NEWS

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October 25, 2021

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5:10 p.m.

Students, Faculty and Staff Can Now Access The New York Times and Other Newspapers Free of Charge

Meghan Hendrix / The Chicago Maroon

Since mid-September, all University faculty, students, and staff have had free access to online editions of The New York Times, Wall Street Journal, and Washington Post through the University of Chicago Library. Individuals who wish to access these sites can follow the instructions on the library website to sign up for accounts through their CNET ID. The subscriptions cover the New York Times online and mobile app, the New York Times Book Review, the New York Times Magazine, the Wall Street Journal online and mobile app, and the Washington Post online. However, NYT Cooking, NYT Games, and the Washington Post mobile app are not included in the subscription. 

Prior to this change, access was available through ProQuest, Factiva, and other online databases. These databases will still provide access to newspaper texts and archives, but the new subscription service includes daily news coverage with articles in their intended web format. 

According to Jim Mouw, the associate university librarian for collections and access, there are other benefits of the new subscriptions. 

“[The subscriptions] allow us to support numerous faculty who want to use interactive content from The New York Times in their classes. We have selected these three newspapers because they are major U.S. newspapers and because some departments have been licensing them [in] their individual populations, which led to spotty access across the University.”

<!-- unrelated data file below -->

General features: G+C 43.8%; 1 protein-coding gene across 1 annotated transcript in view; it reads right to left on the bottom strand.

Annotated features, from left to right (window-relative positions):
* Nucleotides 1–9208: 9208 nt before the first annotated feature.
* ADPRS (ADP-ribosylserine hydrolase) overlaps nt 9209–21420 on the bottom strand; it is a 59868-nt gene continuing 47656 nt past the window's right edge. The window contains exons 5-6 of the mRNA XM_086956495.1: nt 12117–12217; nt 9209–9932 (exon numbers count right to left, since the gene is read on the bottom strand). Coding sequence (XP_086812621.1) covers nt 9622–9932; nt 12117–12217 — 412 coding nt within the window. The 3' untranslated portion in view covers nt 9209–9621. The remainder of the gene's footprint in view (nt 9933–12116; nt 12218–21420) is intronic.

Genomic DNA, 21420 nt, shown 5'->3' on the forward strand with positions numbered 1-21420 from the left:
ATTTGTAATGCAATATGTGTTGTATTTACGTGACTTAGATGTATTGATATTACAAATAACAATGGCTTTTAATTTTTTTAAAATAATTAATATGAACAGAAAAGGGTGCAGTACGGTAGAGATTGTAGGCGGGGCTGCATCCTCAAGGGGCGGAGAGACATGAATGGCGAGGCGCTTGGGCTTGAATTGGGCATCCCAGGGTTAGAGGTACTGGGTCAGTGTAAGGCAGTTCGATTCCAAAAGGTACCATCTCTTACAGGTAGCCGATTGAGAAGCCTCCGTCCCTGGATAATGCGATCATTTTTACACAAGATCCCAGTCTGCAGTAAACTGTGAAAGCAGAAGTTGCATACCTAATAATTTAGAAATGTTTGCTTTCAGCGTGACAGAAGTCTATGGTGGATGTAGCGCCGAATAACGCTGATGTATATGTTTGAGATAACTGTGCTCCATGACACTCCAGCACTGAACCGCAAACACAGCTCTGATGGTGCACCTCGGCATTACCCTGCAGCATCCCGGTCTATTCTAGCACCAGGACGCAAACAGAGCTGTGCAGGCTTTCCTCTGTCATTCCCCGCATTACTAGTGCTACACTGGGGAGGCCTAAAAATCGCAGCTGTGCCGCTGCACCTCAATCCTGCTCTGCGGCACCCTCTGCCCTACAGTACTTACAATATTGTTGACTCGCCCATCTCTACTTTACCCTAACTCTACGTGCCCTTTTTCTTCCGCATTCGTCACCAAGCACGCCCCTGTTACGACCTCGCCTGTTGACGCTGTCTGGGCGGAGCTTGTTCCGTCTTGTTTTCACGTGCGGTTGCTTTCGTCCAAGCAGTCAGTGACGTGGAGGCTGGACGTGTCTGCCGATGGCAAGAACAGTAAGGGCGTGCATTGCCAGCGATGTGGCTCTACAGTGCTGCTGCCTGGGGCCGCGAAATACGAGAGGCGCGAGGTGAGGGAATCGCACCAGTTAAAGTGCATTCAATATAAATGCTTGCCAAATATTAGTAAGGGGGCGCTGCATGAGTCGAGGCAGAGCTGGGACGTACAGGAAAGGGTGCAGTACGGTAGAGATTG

In addition to access to these three publications, the University library also announced the expansion of access to African American newspapers, such as the Michigan Chronicle and the Chicago Defender, on October 12. Archives from each paper are available from the early 1900s to 2010 for both reading and data mining. 

“[Both papers] contain vital historical coverage that is important to researchers, including advocacy work and social justice reporting as well as information about everyday life,” commented Mouw. 

For more information on accessing publications, students can visit the library guide.